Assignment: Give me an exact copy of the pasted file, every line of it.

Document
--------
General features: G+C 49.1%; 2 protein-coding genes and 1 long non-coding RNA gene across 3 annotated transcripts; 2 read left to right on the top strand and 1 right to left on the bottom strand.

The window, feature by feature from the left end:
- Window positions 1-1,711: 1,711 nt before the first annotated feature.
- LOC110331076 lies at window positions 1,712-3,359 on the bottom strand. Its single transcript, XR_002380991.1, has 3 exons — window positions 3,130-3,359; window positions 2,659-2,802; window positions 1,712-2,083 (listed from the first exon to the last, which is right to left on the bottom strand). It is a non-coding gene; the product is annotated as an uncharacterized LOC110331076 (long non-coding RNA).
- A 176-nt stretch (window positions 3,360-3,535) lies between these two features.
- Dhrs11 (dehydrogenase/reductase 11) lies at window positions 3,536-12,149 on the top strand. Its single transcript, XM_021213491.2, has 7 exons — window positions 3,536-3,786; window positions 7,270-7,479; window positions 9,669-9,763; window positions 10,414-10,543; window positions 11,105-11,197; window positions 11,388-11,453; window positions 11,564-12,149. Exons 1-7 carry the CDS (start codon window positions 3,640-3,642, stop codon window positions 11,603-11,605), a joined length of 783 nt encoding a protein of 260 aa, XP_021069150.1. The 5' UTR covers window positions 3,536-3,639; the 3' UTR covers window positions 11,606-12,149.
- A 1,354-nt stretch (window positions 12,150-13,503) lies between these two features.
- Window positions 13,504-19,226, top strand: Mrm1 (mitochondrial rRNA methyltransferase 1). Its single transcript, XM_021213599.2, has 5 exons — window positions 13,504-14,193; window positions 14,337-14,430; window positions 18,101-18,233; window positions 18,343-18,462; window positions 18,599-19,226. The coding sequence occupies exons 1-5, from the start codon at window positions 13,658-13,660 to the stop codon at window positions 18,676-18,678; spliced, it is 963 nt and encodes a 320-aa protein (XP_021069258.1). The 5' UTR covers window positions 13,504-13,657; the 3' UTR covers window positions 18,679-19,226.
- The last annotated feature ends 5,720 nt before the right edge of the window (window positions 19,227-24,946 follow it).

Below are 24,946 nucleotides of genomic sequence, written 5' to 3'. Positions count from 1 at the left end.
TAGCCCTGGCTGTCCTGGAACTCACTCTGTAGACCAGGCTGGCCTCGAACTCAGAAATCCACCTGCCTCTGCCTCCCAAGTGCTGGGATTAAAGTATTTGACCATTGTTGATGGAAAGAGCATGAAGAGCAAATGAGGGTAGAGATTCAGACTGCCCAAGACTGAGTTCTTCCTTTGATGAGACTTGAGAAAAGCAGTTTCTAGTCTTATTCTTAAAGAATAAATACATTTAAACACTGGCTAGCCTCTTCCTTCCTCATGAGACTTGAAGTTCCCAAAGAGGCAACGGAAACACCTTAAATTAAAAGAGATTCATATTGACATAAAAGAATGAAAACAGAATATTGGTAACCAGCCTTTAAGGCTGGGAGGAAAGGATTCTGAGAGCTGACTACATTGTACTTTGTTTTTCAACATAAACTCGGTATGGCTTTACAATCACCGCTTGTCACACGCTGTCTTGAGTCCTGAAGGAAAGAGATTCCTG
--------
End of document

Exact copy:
General features: G+C 49.1%; 2 protein-coding genes and 1 long non-coding RNA gene across 3 annotated transcripts; 2 read left to right on the top strand and 1 right to left on the bottom strand.

The window, feature by feature from the left end:
- Window positions 1-1,711: 1,711 nt before the first annotated feature.
- LOC110331076 lies at window positions 1,712-3,359 on the bottom strand. Its single transcript, XR_002380991.1, has 3 exons — window positions 3,130-3,359; window positions 2,659-2,802; window positions 1,712-2,083 (listed from the first exon to the last, which is right to left on the bottom strand). It is a non-coding gene; the product is annotated as an uncharacterized LOC110331076 (long non-coding RNA).
- A 176-nt stretch (window positions 3,360-3,535) lies between these two features.
- Dhrs11 (dehydrogenase/reductase 11) lies at window positions 3,536-12,149 on the top strand. Its single transcript, XM_021213491.2, has 7 exons — window positions 3,536-3,786; window positions 7,270-7,479; window positions 9,669-9,763; window positions 10,414-10,543; window positions 11,105-11,197; window positions 11,388-11,453; window positions 11,564-12,149. Exons 1-7 carry the CDS (start codon window positions 3,640-3,642, stop codon window positions 11,603-11,605), a joined length of 783 nt encoding a protein of 260 aa, XP_021069150.1. The 5' UTR covers window positions 3,536-3,639; the 3' UTR covers window positions 11,606-12,149.
- A 1,354-nt stretch (window positions 12,150-13,503) lies between these two features.
- Window positions 13,504-19,226, top strand: Mrm1 (mitochondrial rRNA methyltransferase 1). Its single transcript, XM_021213599.2, has 5 exons — window positions 13,504-14,193; window positions 14,337-14,430; window positions 18,101-18,233; window positions 18,343-18,462; window positions 18,599-19,226. The coding sequence occupies exons 1-5, from the start codon at window positions 13,658-13,660 to the stop codon at window positions 18,676-18,678; spliced, it is 963 nt and encodes a 320-aa protein (XP_021069258.1). The 5' UTR covers window positions 13,504-13,657; the 3' UTR covers window positions 18,679-19,226.
- The last annotated feature ends 5,720 nt before the right edge of the window (window positions 19,227-24,946 follow it).

Below are 24,946 nucleotides of genomic sequence, written 5' to 3'. Positions count from 1 at the left end.
TAGCCCTGGCTGTCCTGGAACTCACTCTGTAGACCAGGCTGGCCTCGAACTCAGAAATCCACCTGCCTCTGCCTCCCAAGTGCTGGGATTAAAGTATTTGACCATTGTTGATGGAAAGAGCATGAAGAGCAAATGAGGGTAGAGATTCAGACTGCCCAAGACTGAGTTCTTCCTTTGATGAGACTTGAGAAAAGCAGTTTCTAGTCTTATTCTTAAAGAATAAATACATTTAAACACTGGCTAGCCTCTTCCTTCCTCATGAGACTTGAAGTTCCCAAAGAGGCAACGGAAACACCTTAAATTAAAAGAGATTCATATTGACATAAAAGAATGAAAACAGAATATTGGTAACCAGCCTTTAAGGCTGGGAGGAAAGGATTCTGAGAGCTGACTACATTGTACTTTGTTTTTCAACATAAACTCGGTATGGCTTTACAATCACCGCTTGTCACACGCTGTCTTGAGTCCTGAAGGAAAGAGATTCCTG